Such as Christianity.
And once again…how old are the oldest copies of the Avesta we have?
But was there any borrowing at all?
Was there any similarities?
Let’s have a look, shall we?
There are varying accounts of how Zoroaster’s birth came about.
One entails that a ray of light entered the bosom of Zoroaster’s mother, while his father ate a plant that had an angel within it. These events happened at the same time. After they got married, the
Remember, this was AFTER Zoroaster’s parents were married.
What happens after two people get married?
The WEDDING NIGHT.
Sounds less like a virgin birth and more like magic sex.
These elements are later found in the Dinkard, another Zoroastrian text. In it, Zoroaster’s mother is indeed a virgin, who drinks a sacred homa drink and thus conceives (though a ray of light is also
As in, the Dark Ages?
Indeed, in the Gathas themselves, Zoroaster describes himself as the son of Pourusaspa (a noble) and his wife Dughdova. True, the Gathas are norotiously difficult to understand (written in ancient times in an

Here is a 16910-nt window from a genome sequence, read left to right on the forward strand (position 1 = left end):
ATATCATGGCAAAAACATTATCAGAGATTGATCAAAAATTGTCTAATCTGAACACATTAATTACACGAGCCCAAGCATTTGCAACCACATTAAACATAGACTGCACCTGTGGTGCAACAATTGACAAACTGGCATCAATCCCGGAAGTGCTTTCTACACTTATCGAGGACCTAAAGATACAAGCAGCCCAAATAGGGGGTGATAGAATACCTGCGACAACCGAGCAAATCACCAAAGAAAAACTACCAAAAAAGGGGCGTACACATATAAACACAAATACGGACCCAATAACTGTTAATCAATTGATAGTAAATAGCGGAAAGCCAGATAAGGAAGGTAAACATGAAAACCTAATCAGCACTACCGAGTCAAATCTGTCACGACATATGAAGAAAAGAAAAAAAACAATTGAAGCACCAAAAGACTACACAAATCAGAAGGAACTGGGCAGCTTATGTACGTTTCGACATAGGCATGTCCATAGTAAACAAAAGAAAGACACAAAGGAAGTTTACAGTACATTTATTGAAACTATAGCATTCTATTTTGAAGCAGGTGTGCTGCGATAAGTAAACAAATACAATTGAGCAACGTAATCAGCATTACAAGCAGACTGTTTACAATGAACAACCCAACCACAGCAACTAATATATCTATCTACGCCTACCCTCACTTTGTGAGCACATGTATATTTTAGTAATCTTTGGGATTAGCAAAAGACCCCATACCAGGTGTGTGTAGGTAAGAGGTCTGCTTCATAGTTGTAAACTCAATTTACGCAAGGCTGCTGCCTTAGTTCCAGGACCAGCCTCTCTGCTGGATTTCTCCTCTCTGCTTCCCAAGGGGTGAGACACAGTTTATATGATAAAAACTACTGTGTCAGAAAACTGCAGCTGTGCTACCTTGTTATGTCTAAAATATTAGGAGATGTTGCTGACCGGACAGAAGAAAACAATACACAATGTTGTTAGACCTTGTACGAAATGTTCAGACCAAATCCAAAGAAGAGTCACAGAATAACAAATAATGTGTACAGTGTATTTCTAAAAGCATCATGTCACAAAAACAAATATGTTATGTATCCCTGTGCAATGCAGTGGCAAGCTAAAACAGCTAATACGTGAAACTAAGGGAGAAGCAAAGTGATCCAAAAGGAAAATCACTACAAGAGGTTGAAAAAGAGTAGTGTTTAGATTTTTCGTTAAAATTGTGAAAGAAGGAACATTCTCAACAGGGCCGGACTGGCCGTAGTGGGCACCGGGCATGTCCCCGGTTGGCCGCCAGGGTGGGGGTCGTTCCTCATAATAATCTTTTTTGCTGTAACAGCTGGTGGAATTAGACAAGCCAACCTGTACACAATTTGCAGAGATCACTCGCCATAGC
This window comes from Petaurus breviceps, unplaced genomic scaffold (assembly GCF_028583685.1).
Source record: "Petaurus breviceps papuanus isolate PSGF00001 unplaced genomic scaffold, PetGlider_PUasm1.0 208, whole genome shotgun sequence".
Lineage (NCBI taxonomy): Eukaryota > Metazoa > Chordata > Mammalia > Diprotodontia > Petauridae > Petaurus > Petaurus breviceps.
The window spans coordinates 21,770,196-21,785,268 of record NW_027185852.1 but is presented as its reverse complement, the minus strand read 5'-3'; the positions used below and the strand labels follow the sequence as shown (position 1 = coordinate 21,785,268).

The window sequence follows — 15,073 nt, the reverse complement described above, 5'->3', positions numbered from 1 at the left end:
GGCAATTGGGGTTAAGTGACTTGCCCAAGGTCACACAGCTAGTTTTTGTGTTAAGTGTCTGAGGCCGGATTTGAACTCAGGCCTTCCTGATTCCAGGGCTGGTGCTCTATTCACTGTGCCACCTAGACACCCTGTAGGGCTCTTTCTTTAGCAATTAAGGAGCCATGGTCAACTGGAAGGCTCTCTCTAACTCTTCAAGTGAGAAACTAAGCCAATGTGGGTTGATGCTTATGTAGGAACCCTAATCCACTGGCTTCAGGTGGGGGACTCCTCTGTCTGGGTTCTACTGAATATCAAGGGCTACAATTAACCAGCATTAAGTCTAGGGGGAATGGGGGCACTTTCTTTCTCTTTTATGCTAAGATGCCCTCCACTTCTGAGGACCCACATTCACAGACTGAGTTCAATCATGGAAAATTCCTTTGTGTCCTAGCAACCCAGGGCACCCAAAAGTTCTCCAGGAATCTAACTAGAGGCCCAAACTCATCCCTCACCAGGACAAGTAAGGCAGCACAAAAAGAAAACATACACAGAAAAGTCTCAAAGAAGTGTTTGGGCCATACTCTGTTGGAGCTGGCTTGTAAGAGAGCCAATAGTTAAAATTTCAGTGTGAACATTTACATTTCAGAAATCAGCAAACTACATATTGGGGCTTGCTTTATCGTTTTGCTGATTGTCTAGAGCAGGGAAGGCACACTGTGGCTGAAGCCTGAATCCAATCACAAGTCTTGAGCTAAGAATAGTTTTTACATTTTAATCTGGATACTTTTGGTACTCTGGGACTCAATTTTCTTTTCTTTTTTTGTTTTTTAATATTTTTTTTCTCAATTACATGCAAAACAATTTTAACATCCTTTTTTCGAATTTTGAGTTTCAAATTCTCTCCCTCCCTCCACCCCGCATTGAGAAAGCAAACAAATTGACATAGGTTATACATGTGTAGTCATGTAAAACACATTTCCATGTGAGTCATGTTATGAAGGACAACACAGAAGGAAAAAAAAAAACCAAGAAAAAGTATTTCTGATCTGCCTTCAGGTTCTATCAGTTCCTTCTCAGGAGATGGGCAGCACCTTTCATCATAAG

Indeed, contrary to the virgin birth tales, he actually had two older siblings.
I wonder how they were conceived…
Baptized in a river?
No, Zoroaster had a revelation at a river.
Tempted by a devil in
He was tempted by a demon named Buiti (not the evil god who ruled over them all, Angra Mainyu), but the temptation has many, many differences from that of the Biblical tale, and there is no evidence that it occurred in the wilderness.
No, he wasn’t crucified. Indeed, Zoroaster would have lived before crucifixion would have been invented. According to tradition, he was murdered while at prayer, not officially executed by a government. Some sources state he
I could go on, but…why should I?
After all, all evidence of Christianity’s supposed borrowing from Zoroastrianism comes from Zoroastrian texts that post-date Christ.
Given this…can we seriously conclude that Jesus was a mythic figure, based on Zarathustra/Zoroaster?
Zoroaster is a dead prophet of another faith.
Jesus is the Living Savior of the True Faith.
“The Ultimate Encyclopedia of Mythology” by Arthur Cotterell and Rachel Storm, pages 334-335